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welcome to my nightmare :-)

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During last night’s class I used the example of waking up from a disturbing dream as a practical application of mindfulness practice: how to respond to stressful thoughts by shifting awareness to physical sensations in the moment. Afterwards someone drew attention to C.G. Jung‘s approach to working with dreams: “Your vision will become clear only when you look into your heart. Who looks outside, dreams. Who looks inside, awakens.”

This morning I woke from an unsettling scenario in which a woman tempted me to act unethically. Instead of feeling unfairly accused (a familiar state), I experimented by bringing awareness to my breath while keeping the images before me. I welcomed them for what they were — mysterious aspects of the subconscious — all the while breathing in and breathing out. Very quickly, discomfort turned to insight. The dream pointed to my ability to make choices, act responsibly, and transcend old/harmful behavior patterns.

It so happened that at the end of last night’s class I read aloud these lines by Rumi:

This being human is a guest house
Every morning a new arrival.
A joy, a depression, a meanness,
some momentary awareness comes
as an unexpected visitor.
Welcome and entertain them all!
Even if they are a crowd of sorrows,
who violently sweep your house
empty of its furniture,
still treat each guest honorably.
He may be clearing you out for some new delight.
The dark thought, the shame, the malice,
meet them at the door laughing,
and invite them in.
Be grateful for whoever comes,
because each has been sent
as a guide from beyond.

source: Rumi (1207-1273) in: Barks, C. (1995). (trans. with J. Moyne). The essential Rumi. Edison, NJ: Castle Books, p. 109. image: sleepapneadisorder.info

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5 responses »

  1. I love this, that the experience of an unsettling dream about temptation was an opportunity to see how we have choices. And I love the guest house, reminds us of Dogen’s lines , “the great way is not difficult for those who do not pick and choose”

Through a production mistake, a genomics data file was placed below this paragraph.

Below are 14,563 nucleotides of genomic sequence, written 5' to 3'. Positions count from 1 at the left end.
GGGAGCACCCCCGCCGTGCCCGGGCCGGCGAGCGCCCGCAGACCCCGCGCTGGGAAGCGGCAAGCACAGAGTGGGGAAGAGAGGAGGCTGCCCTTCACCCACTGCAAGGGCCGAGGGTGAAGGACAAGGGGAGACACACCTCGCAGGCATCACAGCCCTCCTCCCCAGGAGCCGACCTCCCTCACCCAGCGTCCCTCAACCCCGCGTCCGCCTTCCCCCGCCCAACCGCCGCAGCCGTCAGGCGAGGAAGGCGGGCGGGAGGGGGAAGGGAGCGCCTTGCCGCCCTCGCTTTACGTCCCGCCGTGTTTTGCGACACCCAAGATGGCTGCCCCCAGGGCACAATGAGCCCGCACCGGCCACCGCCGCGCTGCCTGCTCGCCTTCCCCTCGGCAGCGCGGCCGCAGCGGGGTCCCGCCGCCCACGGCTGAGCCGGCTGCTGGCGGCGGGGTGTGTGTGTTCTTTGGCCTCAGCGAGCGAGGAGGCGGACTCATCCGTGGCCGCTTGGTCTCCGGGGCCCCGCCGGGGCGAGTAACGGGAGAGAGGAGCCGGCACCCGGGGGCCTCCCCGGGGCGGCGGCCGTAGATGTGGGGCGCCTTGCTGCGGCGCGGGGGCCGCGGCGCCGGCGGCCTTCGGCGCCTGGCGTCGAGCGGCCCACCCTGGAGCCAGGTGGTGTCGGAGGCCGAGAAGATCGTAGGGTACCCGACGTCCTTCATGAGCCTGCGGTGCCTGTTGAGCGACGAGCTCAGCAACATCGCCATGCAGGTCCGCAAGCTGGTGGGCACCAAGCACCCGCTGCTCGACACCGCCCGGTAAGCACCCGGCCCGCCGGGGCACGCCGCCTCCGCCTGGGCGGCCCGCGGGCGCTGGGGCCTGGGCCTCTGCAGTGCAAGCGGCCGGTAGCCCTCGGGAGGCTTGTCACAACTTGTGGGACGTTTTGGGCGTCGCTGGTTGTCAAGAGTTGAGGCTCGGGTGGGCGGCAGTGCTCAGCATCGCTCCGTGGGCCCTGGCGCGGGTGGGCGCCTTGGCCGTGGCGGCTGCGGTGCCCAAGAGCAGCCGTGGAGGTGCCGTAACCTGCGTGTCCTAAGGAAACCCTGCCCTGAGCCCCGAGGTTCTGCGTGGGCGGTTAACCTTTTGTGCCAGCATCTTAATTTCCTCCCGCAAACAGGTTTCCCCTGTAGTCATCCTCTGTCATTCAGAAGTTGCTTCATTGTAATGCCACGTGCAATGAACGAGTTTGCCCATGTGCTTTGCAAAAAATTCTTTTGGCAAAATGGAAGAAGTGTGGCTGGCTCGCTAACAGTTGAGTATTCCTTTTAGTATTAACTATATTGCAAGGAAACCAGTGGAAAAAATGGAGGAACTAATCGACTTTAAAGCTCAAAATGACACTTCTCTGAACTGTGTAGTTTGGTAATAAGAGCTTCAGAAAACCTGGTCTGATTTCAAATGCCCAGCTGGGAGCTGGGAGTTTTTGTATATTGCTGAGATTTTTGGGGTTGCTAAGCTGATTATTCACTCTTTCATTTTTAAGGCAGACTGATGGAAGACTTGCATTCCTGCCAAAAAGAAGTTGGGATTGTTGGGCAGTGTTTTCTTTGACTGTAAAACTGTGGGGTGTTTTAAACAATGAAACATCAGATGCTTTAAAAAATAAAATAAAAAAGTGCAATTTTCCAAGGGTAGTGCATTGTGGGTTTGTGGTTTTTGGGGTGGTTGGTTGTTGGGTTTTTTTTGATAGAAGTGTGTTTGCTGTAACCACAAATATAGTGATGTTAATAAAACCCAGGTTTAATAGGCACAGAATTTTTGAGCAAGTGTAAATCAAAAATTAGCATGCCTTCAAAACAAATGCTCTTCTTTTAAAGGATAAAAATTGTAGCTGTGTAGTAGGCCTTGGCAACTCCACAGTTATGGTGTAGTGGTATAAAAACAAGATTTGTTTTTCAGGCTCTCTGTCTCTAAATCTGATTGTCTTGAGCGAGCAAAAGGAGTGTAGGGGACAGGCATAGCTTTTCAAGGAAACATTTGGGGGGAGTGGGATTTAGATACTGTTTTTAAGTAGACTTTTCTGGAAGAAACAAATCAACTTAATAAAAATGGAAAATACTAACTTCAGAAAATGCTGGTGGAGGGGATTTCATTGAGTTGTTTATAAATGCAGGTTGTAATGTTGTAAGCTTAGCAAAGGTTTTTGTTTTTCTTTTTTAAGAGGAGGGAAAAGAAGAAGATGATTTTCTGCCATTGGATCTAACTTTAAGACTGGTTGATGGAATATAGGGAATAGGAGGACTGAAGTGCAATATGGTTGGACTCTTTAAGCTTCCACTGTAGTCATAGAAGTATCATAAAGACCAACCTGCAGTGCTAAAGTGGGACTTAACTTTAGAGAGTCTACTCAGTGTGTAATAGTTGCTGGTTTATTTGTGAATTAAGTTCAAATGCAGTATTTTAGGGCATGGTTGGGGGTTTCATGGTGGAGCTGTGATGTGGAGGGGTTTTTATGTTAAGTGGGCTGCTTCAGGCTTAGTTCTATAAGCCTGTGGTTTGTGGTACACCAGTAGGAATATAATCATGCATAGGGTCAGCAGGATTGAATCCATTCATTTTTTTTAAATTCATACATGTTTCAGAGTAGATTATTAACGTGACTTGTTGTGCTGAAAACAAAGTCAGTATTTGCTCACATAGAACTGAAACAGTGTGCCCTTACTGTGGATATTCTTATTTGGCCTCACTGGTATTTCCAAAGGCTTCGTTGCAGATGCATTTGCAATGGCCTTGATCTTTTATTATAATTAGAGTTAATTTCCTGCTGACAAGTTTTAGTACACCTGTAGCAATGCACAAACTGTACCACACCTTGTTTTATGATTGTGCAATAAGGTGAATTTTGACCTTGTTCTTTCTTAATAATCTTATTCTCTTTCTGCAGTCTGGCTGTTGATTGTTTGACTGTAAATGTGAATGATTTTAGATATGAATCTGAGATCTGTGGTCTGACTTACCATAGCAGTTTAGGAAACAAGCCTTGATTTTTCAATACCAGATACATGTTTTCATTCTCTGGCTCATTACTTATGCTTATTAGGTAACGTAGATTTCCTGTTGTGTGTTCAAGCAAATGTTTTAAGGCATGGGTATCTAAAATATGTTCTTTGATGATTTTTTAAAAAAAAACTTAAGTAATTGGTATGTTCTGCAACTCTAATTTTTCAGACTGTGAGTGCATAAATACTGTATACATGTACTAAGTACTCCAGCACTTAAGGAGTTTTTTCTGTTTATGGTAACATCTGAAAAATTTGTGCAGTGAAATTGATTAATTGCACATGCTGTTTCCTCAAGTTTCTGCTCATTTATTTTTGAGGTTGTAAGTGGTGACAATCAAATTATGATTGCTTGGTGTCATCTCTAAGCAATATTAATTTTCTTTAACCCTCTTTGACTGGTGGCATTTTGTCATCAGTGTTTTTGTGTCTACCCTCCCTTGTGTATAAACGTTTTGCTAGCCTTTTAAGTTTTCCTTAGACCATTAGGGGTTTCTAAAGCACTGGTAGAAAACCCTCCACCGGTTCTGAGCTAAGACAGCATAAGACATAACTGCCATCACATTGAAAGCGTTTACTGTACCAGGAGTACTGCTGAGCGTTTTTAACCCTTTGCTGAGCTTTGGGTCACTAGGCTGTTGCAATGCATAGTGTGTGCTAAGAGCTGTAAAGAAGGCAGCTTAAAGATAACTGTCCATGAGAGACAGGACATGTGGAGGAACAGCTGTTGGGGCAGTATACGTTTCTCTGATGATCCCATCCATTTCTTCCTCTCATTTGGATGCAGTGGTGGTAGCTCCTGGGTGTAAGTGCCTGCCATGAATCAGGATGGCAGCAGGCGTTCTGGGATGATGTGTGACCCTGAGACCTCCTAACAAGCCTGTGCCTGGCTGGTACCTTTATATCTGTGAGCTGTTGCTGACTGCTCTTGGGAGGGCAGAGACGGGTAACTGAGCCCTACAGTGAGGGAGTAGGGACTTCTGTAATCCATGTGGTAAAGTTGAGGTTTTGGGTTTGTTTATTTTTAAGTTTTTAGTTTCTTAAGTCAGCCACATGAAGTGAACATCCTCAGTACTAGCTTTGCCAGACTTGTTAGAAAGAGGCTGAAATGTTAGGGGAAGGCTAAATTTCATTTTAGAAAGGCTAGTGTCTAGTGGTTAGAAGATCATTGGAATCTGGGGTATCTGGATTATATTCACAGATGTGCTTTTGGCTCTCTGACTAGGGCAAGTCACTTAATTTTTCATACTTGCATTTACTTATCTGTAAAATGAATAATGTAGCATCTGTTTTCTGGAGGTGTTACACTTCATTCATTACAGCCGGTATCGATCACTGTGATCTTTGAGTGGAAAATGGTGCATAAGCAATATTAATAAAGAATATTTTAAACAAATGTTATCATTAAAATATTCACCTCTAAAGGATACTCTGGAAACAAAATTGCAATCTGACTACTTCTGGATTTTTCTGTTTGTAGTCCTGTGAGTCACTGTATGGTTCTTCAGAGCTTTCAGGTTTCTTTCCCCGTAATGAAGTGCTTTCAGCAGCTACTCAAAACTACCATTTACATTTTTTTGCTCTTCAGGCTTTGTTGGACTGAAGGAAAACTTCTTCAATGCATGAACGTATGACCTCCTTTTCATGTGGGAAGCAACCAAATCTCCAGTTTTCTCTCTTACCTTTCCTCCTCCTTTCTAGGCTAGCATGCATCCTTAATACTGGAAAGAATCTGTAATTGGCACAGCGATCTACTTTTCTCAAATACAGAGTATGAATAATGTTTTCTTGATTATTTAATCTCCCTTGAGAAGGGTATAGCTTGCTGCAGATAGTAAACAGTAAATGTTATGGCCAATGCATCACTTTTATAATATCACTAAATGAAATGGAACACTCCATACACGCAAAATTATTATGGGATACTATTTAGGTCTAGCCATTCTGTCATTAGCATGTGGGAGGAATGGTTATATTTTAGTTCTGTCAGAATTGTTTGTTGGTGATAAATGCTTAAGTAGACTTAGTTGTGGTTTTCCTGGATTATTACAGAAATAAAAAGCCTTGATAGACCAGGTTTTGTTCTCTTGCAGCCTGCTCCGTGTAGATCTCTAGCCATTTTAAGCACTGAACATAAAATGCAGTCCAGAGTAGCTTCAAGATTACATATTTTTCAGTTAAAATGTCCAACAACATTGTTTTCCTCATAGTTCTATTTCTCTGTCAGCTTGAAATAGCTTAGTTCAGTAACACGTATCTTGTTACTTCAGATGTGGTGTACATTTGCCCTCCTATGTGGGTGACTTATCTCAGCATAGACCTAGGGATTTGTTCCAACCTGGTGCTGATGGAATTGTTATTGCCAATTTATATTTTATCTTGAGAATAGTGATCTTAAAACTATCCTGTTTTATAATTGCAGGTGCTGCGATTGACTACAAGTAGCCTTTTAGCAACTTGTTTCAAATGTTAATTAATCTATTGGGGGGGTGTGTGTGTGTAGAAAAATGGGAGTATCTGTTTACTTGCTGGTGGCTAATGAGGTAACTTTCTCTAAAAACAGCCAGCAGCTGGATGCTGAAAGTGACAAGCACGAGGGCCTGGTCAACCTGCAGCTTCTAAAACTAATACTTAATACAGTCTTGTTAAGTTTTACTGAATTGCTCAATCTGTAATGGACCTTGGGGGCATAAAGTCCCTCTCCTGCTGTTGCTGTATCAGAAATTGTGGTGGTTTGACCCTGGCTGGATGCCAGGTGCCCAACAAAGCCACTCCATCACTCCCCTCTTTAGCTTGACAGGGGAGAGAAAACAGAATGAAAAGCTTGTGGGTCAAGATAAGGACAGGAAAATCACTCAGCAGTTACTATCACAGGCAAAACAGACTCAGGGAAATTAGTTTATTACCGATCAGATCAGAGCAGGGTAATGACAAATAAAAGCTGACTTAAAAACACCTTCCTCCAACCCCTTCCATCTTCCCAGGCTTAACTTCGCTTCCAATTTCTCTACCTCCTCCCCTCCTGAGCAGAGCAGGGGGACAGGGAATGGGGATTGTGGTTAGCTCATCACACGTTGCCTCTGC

Reply
  2. It seems that each dy you are speaking to me! Thank you.

    Reply
  3. “Be grateful for whoever comes,
    because each has been sent
    as a guide from beyond.”

    Ah – Perspective.

    Reply
  4. Christina Cronk

    This is one of my most favourite poems by Rumi. It always reminds me to experience everything- even if it is difficult, even if it is frustrating or painful or tearing me apart. Because if you hide it, it will be made worse. But if you embrace it, it will pass and you will grow in ways not yet imagined. Thank you for reminding me of this.

    Reply
  5. From L. who got me started:

    If you ever want to have a conversation about what Jung discovered as a way to plum the messages to aid our movement toward wholeness that the psyche brings us in dreams, let me know. I love to honour the dream with a discussion in this way.

    Mostly there are certain kinds of questions we can ask the dream figures and also personal associations we can allow to come to us from the unconscious that relate to the people and events and images in the dream. The last step is relating (sometimes) the dream images to the archaic level of the psyche that hold the magic of myth, religion and fairytales. From this kind of work we often are led to amazing insights…just like you had today.

    Although there are many ‘kinds’ of dreams, Jung discovered that the most common kind (I think it is about 90% of dreams) show us something that we have left out of our personality that needs inclusion for our healing or wholeness–compensatory dreams. But I won’t go on and on…

    Reply

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